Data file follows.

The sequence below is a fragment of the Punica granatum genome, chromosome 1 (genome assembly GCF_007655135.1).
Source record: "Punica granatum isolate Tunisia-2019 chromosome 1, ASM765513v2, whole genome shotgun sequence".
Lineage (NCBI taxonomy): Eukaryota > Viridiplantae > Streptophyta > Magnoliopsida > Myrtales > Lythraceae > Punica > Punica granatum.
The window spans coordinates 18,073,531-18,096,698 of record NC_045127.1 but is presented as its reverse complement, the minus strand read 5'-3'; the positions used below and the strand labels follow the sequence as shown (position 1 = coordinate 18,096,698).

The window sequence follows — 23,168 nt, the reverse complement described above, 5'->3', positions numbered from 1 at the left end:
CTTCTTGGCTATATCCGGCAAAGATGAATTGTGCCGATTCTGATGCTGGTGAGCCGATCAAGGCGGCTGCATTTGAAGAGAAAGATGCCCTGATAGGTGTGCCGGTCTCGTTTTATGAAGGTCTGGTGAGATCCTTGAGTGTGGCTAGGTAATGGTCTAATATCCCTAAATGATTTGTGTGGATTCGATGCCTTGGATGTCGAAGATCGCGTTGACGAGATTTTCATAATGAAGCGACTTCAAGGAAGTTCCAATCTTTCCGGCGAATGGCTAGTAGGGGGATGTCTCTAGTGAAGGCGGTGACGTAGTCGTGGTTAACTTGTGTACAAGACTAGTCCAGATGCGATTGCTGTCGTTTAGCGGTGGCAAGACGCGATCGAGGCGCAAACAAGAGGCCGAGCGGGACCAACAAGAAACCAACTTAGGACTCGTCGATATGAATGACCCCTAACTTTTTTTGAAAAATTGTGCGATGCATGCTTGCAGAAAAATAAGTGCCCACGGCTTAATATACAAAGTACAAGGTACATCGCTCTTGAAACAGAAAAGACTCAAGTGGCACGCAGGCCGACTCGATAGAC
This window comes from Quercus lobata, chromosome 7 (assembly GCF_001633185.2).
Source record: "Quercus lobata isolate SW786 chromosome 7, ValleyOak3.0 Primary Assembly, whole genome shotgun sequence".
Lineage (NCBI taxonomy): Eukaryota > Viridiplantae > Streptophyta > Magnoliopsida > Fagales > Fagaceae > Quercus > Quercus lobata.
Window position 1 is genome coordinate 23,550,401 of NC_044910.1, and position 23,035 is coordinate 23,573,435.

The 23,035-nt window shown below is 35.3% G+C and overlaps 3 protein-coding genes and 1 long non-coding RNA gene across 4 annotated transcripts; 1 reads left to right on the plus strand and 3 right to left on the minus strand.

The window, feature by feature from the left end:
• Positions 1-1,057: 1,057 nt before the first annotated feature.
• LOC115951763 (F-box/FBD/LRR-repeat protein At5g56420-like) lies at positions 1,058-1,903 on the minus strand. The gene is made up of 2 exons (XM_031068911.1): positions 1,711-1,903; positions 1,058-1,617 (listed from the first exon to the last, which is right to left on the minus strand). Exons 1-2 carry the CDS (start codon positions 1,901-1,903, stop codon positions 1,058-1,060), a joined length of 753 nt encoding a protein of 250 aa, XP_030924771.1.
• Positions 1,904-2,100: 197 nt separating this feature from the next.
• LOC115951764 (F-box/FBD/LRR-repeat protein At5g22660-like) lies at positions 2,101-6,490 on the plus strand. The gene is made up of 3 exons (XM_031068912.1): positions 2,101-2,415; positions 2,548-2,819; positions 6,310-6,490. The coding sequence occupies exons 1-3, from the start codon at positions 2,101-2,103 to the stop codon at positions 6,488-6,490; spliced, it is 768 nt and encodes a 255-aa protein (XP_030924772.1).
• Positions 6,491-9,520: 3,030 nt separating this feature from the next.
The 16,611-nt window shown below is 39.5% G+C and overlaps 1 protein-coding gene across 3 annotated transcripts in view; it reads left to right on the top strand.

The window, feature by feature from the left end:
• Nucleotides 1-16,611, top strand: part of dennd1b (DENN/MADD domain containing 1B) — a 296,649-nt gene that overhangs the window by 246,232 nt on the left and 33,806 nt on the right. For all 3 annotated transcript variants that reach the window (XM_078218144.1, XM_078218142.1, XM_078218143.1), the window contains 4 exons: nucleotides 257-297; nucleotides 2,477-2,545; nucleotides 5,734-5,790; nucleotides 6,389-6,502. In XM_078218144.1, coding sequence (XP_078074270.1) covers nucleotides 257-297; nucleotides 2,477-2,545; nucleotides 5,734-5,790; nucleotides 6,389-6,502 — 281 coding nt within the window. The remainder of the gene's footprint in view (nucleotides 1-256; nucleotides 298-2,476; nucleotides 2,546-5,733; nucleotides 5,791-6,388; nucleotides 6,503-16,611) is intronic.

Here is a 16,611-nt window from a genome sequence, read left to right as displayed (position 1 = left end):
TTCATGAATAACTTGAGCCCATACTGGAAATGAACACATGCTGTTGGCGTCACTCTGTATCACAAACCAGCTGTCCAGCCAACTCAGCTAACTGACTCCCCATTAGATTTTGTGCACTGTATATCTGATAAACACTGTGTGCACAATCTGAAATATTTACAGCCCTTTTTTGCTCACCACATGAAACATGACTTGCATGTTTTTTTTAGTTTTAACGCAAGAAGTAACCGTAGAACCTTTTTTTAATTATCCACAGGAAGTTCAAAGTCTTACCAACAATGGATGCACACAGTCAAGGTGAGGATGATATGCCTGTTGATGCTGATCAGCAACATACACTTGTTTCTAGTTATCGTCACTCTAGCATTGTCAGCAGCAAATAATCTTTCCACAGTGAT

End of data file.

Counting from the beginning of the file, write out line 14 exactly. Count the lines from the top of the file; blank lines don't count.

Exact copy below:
• LOC115951763 (F-box/FBD/LRR-repeat protein At5g56420-like) lies at positions 1,058-1,903 on the minus strand. The gene is made up of 2 exons (XM_031068911.1): positions 1,711-1,903; positions 1,058-1,617 (listed from the first exon to the last, which is right to left on the minus strand). Exons 1-2 carry the CDS (start codon positions 1,901-1,903, stop codon positions 1,058-1,060), a joined length of 753 nt encoding a protein of 250 aa, XP_030924771.1.